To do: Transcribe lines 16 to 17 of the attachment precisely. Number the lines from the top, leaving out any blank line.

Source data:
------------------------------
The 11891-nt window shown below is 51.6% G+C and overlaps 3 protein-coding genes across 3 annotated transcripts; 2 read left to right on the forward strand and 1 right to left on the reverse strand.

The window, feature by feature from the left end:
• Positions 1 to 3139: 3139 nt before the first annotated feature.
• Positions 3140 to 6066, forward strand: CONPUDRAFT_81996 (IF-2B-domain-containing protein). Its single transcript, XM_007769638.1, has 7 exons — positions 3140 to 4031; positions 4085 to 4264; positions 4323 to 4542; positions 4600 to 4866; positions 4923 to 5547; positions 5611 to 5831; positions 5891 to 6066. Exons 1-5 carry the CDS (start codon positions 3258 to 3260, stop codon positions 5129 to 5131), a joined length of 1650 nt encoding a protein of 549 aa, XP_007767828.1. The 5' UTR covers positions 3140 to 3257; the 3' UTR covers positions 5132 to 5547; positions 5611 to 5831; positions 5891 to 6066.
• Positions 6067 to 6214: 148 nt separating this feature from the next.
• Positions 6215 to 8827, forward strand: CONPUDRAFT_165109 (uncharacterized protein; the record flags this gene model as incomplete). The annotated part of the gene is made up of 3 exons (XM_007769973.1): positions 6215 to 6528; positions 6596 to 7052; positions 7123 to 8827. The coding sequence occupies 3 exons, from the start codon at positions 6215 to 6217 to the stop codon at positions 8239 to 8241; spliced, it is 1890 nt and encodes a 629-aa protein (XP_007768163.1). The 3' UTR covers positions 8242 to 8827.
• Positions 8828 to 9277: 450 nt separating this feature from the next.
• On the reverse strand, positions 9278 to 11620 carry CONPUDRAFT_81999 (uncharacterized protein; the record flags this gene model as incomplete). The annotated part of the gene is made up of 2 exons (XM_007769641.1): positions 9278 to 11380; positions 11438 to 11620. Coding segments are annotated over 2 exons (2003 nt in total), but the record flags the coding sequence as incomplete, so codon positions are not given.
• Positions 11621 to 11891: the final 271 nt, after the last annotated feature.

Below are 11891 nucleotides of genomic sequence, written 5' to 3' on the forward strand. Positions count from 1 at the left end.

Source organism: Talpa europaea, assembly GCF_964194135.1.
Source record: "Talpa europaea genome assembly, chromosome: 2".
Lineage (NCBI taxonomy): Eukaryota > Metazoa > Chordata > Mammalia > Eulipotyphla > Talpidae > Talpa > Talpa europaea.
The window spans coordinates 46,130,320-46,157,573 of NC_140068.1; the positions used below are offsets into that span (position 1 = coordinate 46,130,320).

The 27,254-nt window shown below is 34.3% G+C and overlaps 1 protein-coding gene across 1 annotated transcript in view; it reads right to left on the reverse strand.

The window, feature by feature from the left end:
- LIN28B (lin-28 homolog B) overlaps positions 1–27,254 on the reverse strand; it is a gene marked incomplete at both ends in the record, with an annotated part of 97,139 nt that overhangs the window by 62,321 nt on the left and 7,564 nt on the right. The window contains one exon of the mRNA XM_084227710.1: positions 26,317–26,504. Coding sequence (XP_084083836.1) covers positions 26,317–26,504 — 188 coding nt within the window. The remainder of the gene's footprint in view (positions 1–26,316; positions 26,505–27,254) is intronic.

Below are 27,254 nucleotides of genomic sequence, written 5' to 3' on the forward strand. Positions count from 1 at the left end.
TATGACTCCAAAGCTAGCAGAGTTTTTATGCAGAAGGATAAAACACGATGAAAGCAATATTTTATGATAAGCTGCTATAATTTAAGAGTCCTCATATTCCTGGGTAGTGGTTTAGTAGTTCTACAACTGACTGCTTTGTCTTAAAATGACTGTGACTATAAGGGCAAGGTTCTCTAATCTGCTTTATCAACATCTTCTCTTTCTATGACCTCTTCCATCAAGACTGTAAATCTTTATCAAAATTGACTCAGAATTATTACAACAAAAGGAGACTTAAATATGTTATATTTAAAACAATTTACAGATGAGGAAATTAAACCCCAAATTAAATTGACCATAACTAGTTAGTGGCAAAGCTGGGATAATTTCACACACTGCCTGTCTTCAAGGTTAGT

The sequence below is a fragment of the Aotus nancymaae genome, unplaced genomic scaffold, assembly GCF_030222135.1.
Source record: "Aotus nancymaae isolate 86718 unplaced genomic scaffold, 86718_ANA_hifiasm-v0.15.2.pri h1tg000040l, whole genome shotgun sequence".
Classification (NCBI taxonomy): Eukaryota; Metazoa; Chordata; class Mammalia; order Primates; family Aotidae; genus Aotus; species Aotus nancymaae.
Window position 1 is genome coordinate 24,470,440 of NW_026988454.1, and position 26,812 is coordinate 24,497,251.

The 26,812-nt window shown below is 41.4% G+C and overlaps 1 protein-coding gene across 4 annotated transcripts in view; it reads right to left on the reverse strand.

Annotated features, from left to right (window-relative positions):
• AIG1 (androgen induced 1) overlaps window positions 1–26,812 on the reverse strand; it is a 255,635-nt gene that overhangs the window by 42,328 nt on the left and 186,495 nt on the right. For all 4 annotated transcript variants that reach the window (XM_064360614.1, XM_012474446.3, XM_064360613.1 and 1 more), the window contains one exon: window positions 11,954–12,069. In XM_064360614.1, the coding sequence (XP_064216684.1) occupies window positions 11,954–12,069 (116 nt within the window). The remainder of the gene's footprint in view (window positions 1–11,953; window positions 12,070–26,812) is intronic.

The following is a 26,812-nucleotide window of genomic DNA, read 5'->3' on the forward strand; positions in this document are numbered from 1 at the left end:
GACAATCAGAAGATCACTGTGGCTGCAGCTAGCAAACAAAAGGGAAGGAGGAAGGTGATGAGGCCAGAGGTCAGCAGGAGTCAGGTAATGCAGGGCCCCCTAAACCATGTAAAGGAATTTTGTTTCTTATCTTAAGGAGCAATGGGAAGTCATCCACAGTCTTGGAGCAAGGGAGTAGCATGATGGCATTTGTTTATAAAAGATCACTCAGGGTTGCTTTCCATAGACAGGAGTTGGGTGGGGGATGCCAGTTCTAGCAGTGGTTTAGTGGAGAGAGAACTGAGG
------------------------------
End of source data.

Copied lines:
The window, feature by feature from the left end:
- LIN28B (lin-28 homolog B) overlaps positions 1–27,254 on the reverse strand; it is a gene marked incomplete at both ends in the record, with an annotated part of 97,139 nt that overhangs the window by 62,321 nt on the left and 7,564 nt on the right. The window contains one exon of the mRNA XM_084227710.1: positions 26,317–26,504. Coding sequence (XP_084083836.1) covers positions 26,317–26,504 — 188 coding nt within the window. The remainder of the gene's footprint in view (positions 1–26,316; positions 26,505–27,254) is intronic.